Hypoxic Ischemic Encephalopathy - Oren Zarif - Hypoxic Ischemic Encephalopathy
Hypoxic ischemic encephalopathy, or HIE, is a potentially fatal brain disorder in children. It is also called cerebral palsy, and it affects motor, neurodevelopmental, and cognitive functions. The condition is characterized by symptoms that appear between three to four years after birth. The severity of the disease depends on the child's age, and doctors can decide whether it's severe enough to require treatment or not.
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Hypoxic ischemic encephalopathy (HIE) is a devastating birth complication that affects as many as 1 to 8 neonates per thousand live births in developed nations. Although supportive medical care has been the standard of care for neonates with HIE, complementary therapies and surgery are quickly making their way from basic science to clinical practice. This is good news for families who are concerned about the deterioration of their child's condition.
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HIE is caused by problems in the baby's uterus, delivery, and immediate after birth. While the exact cause is not fully known, various conditions are thought to be responsible for its development. Other causes of HIE include severe prematurity, lung or heart disease, infection, brain trauma, and low blood pressure in the baby. The condition can also be triggered by drug-induced suppression of the respiratory system.
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The most common manifestations of hypoxic ischemic encephalomyelopathy are cerebral ischemia and cerebellar dysfunction in term infants. Symptoms of HIE vary depending on the severity of hypotension and when the brain was developed. In children undergoing perinatal asphyxia, periventricular leukomalacia and germinal matrix hemorrhage are present in about 10% of infants.
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In neonatal patients, the symptoms of HIE may be more severe than in adults. The symptoms of this disease depend on the severity of the condition, and the type of oxygen-deprived blood in the baby's bloodstream. The condition is most likely to affect full-term infants, but it can also affect premature babies. In both cases, the severity of the brain damage and disability depends on the area of the brain that was affected and the length of time the baby was deprived of oxygen.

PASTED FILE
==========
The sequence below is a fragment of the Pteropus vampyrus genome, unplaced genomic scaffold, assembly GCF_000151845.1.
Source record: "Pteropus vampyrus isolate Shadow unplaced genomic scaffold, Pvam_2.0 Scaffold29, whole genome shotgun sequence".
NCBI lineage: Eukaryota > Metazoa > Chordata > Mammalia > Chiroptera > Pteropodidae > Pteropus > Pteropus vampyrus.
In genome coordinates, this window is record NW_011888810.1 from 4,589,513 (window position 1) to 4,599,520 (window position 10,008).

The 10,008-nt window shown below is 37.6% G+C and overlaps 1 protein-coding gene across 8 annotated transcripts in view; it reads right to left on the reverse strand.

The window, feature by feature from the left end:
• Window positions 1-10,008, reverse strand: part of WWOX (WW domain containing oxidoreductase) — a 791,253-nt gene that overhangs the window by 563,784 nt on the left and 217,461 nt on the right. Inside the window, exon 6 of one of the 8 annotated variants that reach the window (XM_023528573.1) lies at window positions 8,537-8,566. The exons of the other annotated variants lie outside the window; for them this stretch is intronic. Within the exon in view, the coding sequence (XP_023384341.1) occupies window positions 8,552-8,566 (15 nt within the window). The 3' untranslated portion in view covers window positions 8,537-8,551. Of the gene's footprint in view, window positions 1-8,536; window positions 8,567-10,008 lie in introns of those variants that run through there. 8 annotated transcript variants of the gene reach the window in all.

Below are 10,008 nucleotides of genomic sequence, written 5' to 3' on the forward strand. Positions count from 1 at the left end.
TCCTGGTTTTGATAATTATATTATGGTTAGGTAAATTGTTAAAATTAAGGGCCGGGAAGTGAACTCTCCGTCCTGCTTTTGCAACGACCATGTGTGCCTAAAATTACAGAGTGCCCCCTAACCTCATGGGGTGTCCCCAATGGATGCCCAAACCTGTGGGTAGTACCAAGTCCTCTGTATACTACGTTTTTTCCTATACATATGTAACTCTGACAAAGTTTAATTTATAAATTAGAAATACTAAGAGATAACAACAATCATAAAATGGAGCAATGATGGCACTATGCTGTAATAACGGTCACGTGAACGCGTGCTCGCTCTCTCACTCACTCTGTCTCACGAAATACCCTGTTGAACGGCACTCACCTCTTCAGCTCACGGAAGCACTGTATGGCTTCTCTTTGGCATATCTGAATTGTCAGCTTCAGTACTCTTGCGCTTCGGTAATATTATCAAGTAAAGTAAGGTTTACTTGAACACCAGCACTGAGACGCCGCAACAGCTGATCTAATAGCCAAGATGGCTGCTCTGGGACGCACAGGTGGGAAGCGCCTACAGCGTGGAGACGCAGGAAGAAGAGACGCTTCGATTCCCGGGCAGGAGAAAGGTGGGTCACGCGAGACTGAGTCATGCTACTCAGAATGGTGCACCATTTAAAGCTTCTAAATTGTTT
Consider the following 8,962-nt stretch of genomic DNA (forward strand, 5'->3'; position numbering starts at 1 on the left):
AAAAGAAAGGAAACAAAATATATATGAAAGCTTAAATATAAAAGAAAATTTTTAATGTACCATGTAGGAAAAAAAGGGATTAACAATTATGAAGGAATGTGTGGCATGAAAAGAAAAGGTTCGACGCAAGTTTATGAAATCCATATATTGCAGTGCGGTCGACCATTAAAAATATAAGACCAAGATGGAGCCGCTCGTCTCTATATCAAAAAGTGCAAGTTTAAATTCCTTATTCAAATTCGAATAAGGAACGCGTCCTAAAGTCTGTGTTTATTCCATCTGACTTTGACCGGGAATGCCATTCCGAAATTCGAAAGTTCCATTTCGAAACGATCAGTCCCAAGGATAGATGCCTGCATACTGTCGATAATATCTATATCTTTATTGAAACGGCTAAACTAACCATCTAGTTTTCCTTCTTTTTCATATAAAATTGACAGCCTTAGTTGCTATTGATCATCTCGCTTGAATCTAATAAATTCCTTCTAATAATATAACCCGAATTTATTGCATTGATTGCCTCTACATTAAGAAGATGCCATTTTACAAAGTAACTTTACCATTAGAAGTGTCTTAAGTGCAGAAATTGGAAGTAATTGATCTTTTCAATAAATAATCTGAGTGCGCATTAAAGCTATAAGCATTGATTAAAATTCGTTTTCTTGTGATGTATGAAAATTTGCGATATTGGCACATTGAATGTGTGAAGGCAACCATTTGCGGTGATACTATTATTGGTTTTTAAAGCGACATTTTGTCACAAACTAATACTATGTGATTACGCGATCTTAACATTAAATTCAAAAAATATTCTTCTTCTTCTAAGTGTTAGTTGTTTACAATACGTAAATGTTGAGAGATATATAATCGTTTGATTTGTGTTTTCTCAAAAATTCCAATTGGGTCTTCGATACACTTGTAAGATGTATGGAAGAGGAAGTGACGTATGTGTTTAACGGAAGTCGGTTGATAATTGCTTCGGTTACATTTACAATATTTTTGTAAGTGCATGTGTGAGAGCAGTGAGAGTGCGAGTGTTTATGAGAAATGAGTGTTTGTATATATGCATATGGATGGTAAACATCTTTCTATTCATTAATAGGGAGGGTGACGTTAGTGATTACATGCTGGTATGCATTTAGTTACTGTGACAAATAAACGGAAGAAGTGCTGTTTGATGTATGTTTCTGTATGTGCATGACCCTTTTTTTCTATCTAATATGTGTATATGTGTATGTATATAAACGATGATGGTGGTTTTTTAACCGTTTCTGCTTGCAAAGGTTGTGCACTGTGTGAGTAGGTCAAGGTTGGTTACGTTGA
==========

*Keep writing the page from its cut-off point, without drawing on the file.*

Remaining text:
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The effects of hypoxic ischemic encephalomy are similar to those of other brain injuries. The brain receives too little blood, or there is a severe blockage of the blood supply. In the most severe cases, the brain is unable to receive adequate oxygen and blood flow. In severe cases, a child may experience permanent disability and even death. If left untreated, hypoxic ischemic encephalopathy can lead to a lifetime of physical, psychological, and social problems.
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Heart rate variability (HRV) has been studied as a biomarker of acute brain injury in patients with hypoxic ischemic encephalomyolysis. However, current evidence on the role of HRV as a biomarker of HIE is mixed. Further systematic review of this relationship is necessary to inform future studies. Therefore, the current study was undertaken to review the evidence and determine if there is a direct correlation between HIE severity and HRV.
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While HIE is a fatal condition, there is hope. Treatments for this disorder include body cooling, known as therapeutic hypothermia, to slow the cellular decay process and limit the long-term impact of HIE. Although the effects of HIE are permanent, the impact on the brain is often not noticed until the child begins to experience developmental delays or mobility issues. It is important to note that treatment for this condition is still in its infancy.